We can only assume it was a labor of love. There were Mark Thatcher, son of England's prime minister, and his bride, Diane, shopping with determination at Giorgio in Beverly Hills last week. He "counseled her" on what to buy, public relations manager Mary Carley tells Listen. Thus counseled, she selected a short, black strapless dress by Jean Louis Scherrer and several Giorgio private-label gowns. "They expect to be very social when they go back to London," Carley says. For our part, we expect them to smell very nice because their purchases included Giorgio cologne and bath goodies (gel, moisturizer, dusting powder) for her and the new V.I.P. cologne for him.
Joey Mills' Mascara Secret
Michelle Royer, newly crowned Miss U.S.A., told Listen one of her best beauty secrets. It's something she discovered during a photo session with Francesco Scavullo, after she won the crown. Makeup artist Joey Mills was applying her makeup for pictures and informed her that his favorite mascara can be found in local drug stores. It's by Maybelline, it's packaged in a pink and green tube, and it's not to be confused with the cake mascara variety. When Mills recommended it, he didn't know that Maybelline was one of the sponsors of the beauty contest, Royer says.
Green Duds for Dudley
The next time you see Dudley Moore, he might be wearing hospital greens. Listen hears from "Moonlighting" costume designer Robert Turturice that he will style the clothes for "Like Father Like Son," a feature film now being shot in Los Angeles. Moore plays a surgeon in the movie, but he does get out of his medical digs for one flamboyant change of clothes, when he and his teen-age son magically swap personalities, Turturice says. For that, Moore will wear "something wild in fuchsia and turquoise from Melrose Avenue," the designer promises.
Two Landlords From Japan
Listen has learned that Japanese investors have snapped up two commercial buildings in the Beverly Hills business triangle in the past couple of months. One is the Jerry Magnin store on Rodeo Drive, which investment associate Michael Zietsman of Jones Lang Wootton, U.S.A., says Magnin sold for more than $7.5 million. Zietsman told Listen the 6,000-square-foot property is being leased back by owner Magnin, who declined to comment on the matter for Listen. The second property is the 27,000-square-foot La Colonnade building at the corner of Camden Drive and "little" Santa Monica Boulevard, which houses Merrill Lynch and Sharper Image, Arlequin and other retail stores. Peter Smith of Chesshire Gibson Fowler, an international real estate consultant firm, says a British development company sold the property to Chiyoda Trading of Tokyo for more than $16 million. Smith notes that Beverly Hills investments are in keeping with the Japanese interest in stable, prestige properties. "There is a push right now for the annual-report-style building--the building that looks good and has good, national tenants," Smith says.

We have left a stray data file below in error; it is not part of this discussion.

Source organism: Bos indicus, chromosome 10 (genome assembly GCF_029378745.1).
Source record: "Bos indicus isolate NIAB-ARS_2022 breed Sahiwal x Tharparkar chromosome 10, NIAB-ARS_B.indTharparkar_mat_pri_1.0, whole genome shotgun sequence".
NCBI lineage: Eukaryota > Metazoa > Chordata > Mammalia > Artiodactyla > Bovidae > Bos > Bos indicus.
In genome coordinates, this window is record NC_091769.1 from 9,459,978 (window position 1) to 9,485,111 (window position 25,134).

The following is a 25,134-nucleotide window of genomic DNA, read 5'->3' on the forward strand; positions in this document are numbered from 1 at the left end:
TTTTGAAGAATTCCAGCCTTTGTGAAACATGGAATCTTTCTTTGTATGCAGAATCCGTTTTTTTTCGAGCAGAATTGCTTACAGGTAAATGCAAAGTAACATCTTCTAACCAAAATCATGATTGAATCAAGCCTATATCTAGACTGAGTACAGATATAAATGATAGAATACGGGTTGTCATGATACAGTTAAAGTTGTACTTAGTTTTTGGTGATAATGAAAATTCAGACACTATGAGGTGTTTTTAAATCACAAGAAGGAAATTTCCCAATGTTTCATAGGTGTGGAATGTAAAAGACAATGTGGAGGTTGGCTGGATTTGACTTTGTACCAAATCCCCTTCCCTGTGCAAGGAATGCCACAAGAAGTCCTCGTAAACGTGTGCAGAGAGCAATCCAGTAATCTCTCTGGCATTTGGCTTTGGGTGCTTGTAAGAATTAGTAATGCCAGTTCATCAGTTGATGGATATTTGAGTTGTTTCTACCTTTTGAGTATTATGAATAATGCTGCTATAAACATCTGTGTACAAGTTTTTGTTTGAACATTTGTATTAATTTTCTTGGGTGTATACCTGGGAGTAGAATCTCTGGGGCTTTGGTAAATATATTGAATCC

Watch the Fur Fly
This could be our favorite points system. For just 250,000 points (that's the equivalent of $250,000 in accumulated purchases from one or more of the Neiman-Marcus stores), the specialty chain will extend an invitation-for-two to join their annual "N-M Fur Book Shoot," a photography expedition to obtain photos for the yearly fur catalogue. Rest assured, for that kind of money there's nothing ordinary about the journey. In previous years, the photos have been shot in such intriguing locales as the North Pole, the Soviet Union, the jungles of Thailand and the snow-capped Andes. If that sort of thing doesn't appeal, the same number of points on the InCircle program will bring tickets to the XV Winter Olympic Games in Calgary, Canada, with Time magazine serving as host and guide. It takes 3,000 points to start an InCircle membership, and from then on the prizes start rolling in. Among them: caviar, chocolates, crystal, engraved stationery and a first-class, luncheon-for-two weekend in what the press release calls "one of the 17 Neiman-Marcus cities nationwide." They don't call this Neiman-Marcus country for nothing.
De Ribes Goes International
Vive le bargain. The Vicomtesse Jacqueline de Ribes, according to a recent announcement, will lower her prices this fall. Her luxury ready-to-wear collection will start at $500 rather than $1,300. In hopes of attracting a broader consumer base, De Ribes will be adding separates to the line, and along with the reduction and expansion comes a name change. The company is going from Jacqueline de Ribes Ltd. to Jacqueline de Ribes International, which, we are told, reflects the success of the American operation. In less than two years, sales are reported to have climbed to the multimillion-dollar level and encouraged De Ribes to introduce her ready-to-wear designs--once available only in America--to Europe, on a limited basis.
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